(John 11:221-27 NIV 1984)
This, says Van Reken, is an example of encouragement, given by Jesus because he knew the needs of Martha. But Van Reken sees herself more as a Mary, Lazarus’s other sister. According to Van Reken, Mary didn’t need encouragement, she needed comfort:
When Mary reached the place where Jesus was and saw him, she fell at his feet and said, “Lord, if you had been here, my brother would not have died.”
When Jesus saw her weeping, and the Jews who had come along with her also weeping, he was deeply moved in spirit and troubled. “Where have you laid him?” he asked.
“Come and see, Lord,” they replied.
(John 11:32-35 NIV 1984)
While both sisters said the same thing to Jesus, he responded to them in different ways. Van Reken, in an e-mail discussion by the SIM AMK Task Force, says that while Jesus “appealed to [Martha’s] reason and gave her truth as information,” with Mary
Jesus entered into her experience with the truth of his compassion and comfort. Words to her would have bounced like icicles on her heart. Didn’t anyone CARE? And He showed, He cared. I love it that Jesus knows us well enough to meet us as the people He made us to be. I love it when He meets others in their way—but sometimes when they try to meet ME in their way, or I try to meet them in MY way, we can clash. I think they don’t care because they aren’t on the floor crying with me, and they think I’m a basket case who needs to look at the facts a little more clearly and I’ll be “just fine.”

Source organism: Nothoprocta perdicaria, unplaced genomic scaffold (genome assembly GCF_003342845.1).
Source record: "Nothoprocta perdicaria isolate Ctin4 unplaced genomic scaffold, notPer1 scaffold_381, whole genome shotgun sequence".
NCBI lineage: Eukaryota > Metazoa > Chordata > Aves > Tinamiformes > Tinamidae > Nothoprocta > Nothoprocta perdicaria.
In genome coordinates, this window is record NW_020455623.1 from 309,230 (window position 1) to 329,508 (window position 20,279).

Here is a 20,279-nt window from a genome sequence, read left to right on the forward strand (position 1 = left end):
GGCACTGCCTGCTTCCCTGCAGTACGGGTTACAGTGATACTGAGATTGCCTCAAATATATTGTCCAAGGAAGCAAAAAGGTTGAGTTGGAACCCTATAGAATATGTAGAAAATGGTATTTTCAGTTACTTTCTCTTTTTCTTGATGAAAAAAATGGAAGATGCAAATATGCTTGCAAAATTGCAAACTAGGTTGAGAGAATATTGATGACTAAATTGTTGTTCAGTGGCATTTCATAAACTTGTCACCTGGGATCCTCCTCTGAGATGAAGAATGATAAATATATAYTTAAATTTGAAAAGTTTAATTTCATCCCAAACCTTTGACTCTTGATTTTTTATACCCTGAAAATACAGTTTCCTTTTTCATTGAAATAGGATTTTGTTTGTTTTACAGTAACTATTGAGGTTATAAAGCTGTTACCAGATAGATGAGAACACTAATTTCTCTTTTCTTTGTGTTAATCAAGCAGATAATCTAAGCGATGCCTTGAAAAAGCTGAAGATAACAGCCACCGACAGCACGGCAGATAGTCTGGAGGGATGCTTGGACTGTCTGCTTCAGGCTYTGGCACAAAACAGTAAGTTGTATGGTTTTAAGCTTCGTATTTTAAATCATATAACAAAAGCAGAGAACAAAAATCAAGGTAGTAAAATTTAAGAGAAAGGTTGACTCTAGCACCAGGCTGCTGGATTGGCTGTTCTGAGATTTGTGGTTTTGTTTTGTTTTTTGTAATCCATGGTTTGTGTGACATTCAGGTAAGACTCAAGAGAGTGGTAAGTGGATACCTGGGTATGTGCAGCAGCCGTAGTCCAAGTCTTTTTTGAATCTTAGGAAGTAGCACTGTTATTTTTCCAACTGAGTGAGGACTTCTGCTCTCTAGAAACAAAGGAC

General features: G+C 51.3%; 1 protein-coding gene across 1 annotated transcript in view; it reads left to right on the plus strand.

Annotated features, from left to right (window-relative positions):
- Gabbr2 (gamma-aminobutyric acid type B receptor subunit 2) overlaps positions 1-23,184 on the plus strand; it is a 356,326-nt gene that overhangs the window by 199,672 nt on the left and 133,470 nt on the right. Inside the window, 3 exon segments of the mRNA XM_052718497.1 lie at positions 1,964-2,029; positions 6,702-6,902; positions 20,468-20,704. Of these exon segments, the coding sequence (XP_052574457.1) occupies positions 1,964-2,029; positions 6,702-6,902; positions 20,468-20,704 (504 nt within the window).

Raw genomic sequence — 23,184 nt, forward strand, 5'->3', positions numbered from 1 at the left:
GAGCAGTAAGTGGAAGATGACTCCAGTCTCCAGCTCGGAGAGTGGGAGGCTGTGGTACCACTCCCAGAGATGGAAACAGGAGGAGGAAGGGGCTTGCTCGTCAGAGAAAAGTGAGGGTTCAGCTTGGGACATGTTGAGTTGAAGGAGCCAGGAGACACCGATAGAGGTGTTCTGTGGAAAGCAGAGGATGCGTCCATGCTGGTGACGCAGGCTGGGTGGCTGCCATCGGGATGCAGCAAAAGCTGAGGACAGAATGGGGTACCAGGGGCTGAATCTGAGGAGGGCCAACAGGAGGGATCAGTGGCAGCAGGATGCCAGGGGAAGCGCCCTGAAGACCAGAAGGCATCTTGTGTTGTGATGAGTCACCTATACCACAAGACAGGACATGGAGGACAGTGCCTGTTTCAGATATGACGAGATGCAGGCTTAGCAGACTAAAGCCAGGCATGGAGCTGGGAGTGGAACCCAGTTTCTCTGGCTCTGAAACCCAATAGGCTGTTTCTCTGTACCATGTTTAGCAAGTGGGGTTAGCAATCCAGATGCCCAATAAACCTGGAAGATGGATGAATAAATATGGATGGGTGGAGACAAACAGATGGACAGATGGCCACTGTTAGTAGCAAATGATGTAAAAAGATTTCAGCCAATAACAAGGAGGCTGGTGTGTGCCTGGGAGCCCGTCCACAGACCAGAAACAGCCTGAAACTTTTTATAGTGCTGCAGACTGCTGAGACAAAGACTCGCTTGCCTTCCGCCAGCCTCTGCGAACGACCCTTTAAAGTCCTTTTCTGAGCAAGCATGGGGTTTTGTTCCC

I think that many of us are Marys. We need tears of compassion rather than words of reason. And I would suggest that, lacking the insight of the Son of God, we would do well to start with the kind of comfort that comes alongside those who are grieving, instead of trying to pull them out of their grief with our words or actions. There will be time for encouragement, when the griever is ready. For many of us, it’s not that we don’t understand the encouraging truths, it’s just that other truths, of loss and pain and sadness, are demanding our attention, and we push them away too soon at our own peril.
“My process has been hard at times because so much of our system of faith precludes the simplicity of the ‘Jesus wept’ verse,” says Van Reken. “And for whoever I am, those kinds of tears will change more for me than anything else. The problem with a quick spiritual answer is I actually KNOW the answer; I’m just not there yet.”
(Peter Katona, “More and More Americans Consider Themselves ‘Hidden Immigrants,’” Columbia News Service, February 27, 2007; Alan Wolfelt, The Journey through Grief: Reflections on Healing, Fort Collins: Companion Press, 1997, p 42; Ruth Van Reken, “Mary and Martha,” Simroots Open Dialogue)
June 29, 2012 § 3 Comments
A new biography is out on the president, David Maraniss’s Barack Obama: The Story, and it’s getting some media attention, mostly because of the input from former girlfriends and because parts seem to contradict Obama’s own earlier writings. But what interests me more are the insights on how the president’s international upbringing has been a factor in shaping his personality.
As Obama grew up, he was exposed to a variety of different cultures. He was born in Hawaii to a Kenyan father and a white American mother from Kansas, and after his parents divorced, his mother married an Indonesian man. The family later moved to Jakarta, where Obama lived from 6 to 10 years old, before returning to Hawaii, finishing out his elementary and secondary schooling there.
In adaptations from the book, published in Vanity Fair this month, Maraniss writes,